Baking Resurrection

What does it take to try baking bread again after being abandoned?

Posted Feb 04, 2019

Shireen Jeejeebhoy
Source: Shireen Jeejeebhoy

It was the blue Easy Bake Oven that introduced me to the heroin of baking. It set me on a course of experimenting with vanilla-scented cakes, chocolate-oozing brownies, chocolate-chip cookies chewy with peanut butter and dotted with fragrant toasted pecans. I was eight years old when I began. I don’t recall how old I was when I baked my first loaf of bread.

Illnesses, injuries, low blood pressure that pulled me to the floor didn’t stop me from diving into recipe books or dreaming up my own creations. I ploughed through health obstacles to create sweet things for others to eat. Each kind of baking infused its own pleasure into my soul. From bread, pleasure rose out of the scent of yeast mixing with honeyed milk, the miraculous sight of flour and water and butter coming together into a malleable mass, the kneading and feeling the dough giving way to the heel of my hand and becoming smooth and pliable. Fatigue and muscle weakness caused me to turn to mixers and bread machines. As long as I could still adapt recipes to my imagination and share risen bread with others, I was happy. I didn’t stop baking until years after my brain injury when most people had abandoned me. For, you see, at its core baking is about creating for another. Or, better, many others.

Right after my brain injury, I began this puzzling habit of creating bread that was raw in the middle and being unable to finish making brownies, cookies, and cakes. I had help for a little while, though no one could help me figure out why my decades-old habit of rapping on the bottom of loaves to determine if they were done no longer worked. Still, the bread machine came to my rescue, and when I craved rolls, which a bread machine can’t bake, I tried to set timers and follow recipes precisely and not listen to my brain panting, “take it out,” “take it out,” “now, now, now!” After many years of persevering and encouragement, I succeeded technically, but by then the number of people I was baking for had plummeted.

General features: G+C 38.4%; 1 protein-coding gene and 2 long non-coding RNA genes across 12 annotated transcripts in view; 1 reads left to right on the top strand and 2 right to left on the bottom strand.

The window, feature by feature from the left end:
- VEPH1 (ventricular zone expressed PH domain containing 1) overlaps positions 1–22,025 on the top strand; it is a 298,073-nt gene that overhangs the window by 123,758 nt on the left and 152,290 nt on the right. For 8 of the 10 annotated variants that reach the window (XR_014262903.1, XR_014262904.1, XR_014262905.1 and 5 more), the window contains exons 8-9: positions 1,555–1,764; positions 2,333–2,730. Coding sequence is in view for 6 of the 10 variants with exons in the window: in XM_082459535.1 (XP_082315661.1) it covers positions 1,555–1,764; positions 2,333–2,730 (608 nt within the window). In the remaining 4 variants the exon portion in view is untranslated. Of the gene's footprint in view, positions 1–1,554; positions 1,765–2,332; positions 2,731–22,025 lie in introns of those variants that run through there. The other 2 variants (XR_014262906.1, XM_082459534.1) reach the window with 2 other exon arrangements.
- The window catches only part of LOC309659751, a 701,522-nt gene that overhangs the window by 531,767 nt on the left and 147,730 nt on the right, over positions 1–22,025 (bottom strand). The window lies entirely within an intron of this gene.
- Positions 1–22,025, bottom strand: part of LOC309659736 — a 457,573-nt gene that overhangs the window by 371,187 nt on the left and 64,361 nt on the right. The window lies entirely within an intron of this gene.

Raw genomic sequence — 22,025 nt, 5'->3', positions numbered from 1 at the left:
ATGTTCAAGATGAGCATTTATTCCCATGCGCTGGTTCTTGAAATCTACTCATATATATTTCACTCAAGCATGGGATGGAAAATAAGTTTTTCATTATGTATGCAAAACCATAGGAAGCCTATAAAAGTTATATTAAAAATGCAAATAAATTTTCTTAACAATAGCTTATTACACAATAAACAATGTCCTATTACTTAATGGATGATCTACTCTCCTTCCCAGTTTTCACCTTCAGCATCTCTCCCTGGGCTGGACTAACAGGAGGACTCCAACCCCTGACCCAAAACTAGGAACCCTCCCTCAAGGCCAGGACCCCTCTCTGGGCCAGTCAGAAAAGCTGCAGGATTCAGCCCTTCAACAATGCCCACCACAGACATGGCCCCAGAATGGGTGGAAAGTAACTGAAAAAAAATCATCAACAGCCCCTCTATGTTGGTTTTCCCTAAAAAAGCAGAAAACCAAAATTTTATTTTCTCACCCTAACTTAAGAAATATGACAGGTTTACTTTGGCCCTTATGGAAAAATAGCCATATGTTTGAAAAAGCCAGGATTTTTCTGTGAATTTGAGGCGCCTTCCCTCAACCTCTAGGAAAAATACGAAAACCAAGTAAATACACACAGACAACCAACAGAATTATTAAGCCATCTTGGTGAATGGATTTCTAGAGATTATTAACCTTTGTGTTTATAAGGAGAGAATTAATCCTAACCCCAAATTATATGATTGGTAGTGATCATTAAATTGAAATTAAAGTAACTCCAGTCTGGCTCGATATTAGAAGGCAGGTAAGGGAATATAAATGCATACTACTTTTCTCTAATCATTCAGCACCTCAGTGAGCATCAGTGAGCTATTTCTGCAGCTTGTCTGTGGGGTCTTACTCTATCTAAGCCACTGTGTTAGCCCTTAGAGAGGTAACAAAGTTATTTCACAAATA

Who was I baking for?

Me and a couple of others. When they who still looked forward to my baking up and left the city, I stopped.

Pushing through the fatigue; pacing myself to try and keep my energy going; strategizing baking around tasks I had to have energy for; being okay with transcribing recipes onto Post-It notes which I tacked up in a row for me to follow methodically; not knowing what to do with all the baked goods other than let them pile up in my freezer; hearing the same excuses as to why people couldn't eat my cookies after I'd regained my ability to bake them; not happy with weight gain from my injury; the expense as food prices exploded and my income dropped — all of that became intolerable. When you’re baking for others, you can find ways around those obstacles. I lost my spirit to try anymore.

That was a few years ago.

Only once, early this winter, did anyone say anything to me about me no longer baking. A health care professional suddenly began talking about baking muffins and there’s a recipe they could send me and I should try it. I shook my head. That was it.

A talent, a skill, a joy that was a core to my identity gone, and none noticed or cared enough to listen and persevere through my despair to figure out how to get it back.

As my reading comprehension retraining drew to an end and temperatures began to fall in late 2018, I thought about baking bread again. Maybe this new trend of men on social media and on radio sharing their bread baking exploits had stirred up memories of bread dough filling my hands with joy. Perhaps those memories had transformed my frustration with trying to find a decent loaf of bread into thoughts of making my own again. Worsening my frustration was that loaves and bags of rolls are made for a family. They’re too big even for a couple — if you really want to eat fresh bread as opposed to fresh then increasingly stale bread. I asked one bakery if they could consider making smaller loaves. Nope!